Archive for May, 2015

What happens when we honor farm animals as teachers?

Those of us who love dogs and cats have experienced the many gifts to our lives they bring us. But what if farm animals, too, had many gifts to give, if only we would stop long enough to listen?

Have you ever gotten to know a pig, cow, chicken, sheep or goat? Chances are, your first introduction to some of these animal species was on your plate. We’ve built our human society around the idea that animals—in fact all parts of nature—are simply products to be used for human needs. It’s because of this kind of egoistic thinking that our planet is in such a mess with global warming, destruction of rainforests, wars and so on.

But what would happen if we could find a way to open our hearts to others in compassion? If we could learn how to do this, everything could change and the world could heal. I think as animal lovers, a great and easy start would be to transform the way we view farm animals. What if we could open our eyes and see them for who they really are and learn from their wisdom?

Here are three spiritual lessons I have learned from farm animals:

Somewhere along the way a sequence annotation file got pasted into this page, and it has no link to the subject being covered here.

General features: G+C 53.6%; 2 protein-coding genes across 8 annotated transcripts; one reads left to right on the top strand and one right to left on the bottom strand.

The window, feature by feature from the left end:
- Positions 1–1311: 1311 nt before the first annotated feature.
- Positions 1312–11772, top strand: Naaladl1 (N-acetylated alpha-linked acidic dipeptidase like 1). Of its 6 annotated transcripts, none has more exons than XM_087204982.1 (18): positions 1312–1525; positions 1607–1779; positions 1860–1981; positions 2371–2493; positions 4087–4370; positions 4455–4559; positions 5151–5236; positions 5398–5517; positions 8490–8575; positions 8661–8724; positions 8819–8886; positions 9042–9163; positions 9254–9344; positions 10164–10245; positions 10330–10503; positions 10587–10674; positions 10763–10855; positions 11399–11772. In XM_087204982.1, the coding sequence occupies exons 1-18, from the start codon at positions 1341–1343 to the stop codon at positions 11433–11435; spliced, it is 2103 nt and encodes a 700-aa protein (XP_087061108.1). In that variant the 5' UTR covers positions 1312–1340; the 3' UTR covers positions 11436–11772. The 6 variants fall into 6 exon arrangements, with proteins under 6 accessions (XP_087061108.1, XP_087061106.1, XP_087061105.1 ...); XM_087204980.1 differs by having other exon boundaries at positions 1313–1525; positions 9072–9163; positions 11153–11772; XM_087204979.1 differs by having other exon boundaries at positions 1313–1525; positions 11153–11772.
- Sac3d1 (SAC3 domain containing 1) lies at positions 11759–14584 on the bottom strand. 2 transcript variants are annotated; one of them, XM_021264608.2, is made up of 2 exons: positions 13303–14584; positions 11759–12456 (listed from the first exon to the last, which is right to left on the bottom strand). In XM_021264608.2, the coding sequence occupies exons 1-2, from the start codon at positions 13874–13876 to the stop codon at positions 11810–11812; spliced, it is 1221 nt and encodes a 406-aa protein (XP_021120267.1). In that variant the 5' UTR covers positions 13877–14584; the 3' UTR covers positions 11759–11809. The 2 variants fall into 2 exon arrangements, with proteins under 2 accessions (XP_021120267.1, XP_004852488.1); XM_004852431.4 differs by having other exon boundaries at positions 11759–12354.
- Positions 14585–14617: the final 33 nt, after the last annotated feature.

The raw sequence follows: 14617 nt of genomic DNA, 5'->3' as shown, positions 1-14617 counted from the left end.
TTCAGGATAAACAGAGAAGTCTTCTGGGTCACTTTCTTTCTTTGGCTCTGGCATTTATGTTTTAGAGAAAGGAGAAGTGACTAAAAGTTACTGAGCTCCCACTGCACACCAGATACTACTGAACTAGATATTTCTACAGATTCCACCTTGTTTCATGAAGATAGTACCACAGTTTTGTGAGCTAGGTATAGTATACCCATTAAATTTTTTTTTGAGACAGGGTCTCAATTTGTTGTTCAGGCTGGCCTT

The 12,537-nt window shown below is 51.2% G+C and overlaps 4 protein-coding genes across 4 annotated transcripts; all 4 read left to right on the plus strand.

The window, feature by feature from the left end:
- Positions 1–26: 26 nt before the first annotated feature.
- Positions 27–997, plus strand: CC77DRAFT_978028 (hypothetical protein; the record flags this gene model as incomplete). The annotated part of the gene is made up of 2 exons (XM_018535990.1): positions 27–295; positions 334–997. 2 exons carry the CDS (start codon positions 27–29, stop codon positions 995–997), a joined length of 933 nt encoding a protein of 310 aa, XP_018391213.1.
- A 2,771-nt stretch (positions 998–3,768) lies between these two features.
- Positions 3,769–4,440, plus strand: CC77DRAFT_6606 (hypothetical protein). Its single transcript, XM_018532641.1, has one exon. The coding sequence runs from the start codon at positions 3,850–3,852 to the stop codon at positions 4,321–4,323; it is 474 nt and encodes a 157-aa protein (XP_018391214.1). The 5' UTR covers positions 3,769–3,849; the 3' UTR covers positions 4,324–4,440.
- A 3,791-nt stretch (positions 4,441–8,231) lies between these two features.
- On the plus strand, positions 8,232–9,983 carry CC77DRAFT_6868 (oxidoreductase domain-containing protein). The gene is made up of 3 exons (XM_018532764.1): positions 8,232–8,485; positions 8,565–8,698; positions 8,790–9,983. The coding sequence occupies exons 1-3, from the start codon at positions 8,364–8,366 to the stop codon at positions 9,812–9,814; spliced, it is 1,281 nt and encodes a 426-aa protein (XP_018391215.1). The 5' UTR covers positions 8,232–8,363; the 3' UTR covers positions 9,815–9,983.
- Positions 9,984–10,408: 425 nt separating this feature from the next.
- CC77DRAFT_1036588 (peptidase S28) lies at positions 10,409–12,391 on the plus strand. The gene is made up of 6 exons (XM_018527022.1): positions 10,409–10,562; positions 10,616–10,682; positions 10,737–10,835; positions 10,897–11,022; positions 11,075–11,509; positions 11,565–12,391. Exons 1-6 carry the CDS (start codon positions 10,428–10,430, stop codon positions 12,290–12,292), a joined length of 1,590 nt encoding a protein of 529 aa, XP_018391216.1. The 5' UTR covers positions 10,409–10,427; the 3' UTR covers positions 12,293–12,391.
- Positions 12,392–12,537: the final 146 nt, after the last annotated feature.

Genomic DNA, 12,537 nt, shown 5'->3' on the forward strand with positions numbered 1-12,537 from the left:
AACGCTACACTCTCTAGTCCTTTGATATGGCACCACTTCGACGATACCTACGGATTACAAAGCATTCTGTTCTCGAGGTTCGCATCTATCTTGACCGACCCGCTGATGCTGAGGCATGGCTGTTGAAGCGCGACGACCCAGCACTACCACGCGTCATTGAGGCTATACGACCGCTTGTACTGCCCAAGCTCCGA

The Cow: Forgiveness
When my daughter was a toddler, I’ll never forget the day we visited a pumpkin patch before Halloween. A cow was living in a paddock on the property, and my daughter immediately ran to the fence. The cow walked over and stood with her head down just low enough so that my daughter could pet her through the fence. How touching it was to see the joy on my daughter’s face and the recognition of this joy in the cow—how trusting and close she was with my daughter. As I wondered about this cow’s future, I wished in my heart that this kind of sweet connection between children and cows could be repeated over and over in this world. No matter what has gone before in the realm of human/cow relations in this world, there is hope for change and there is space for forgiveness.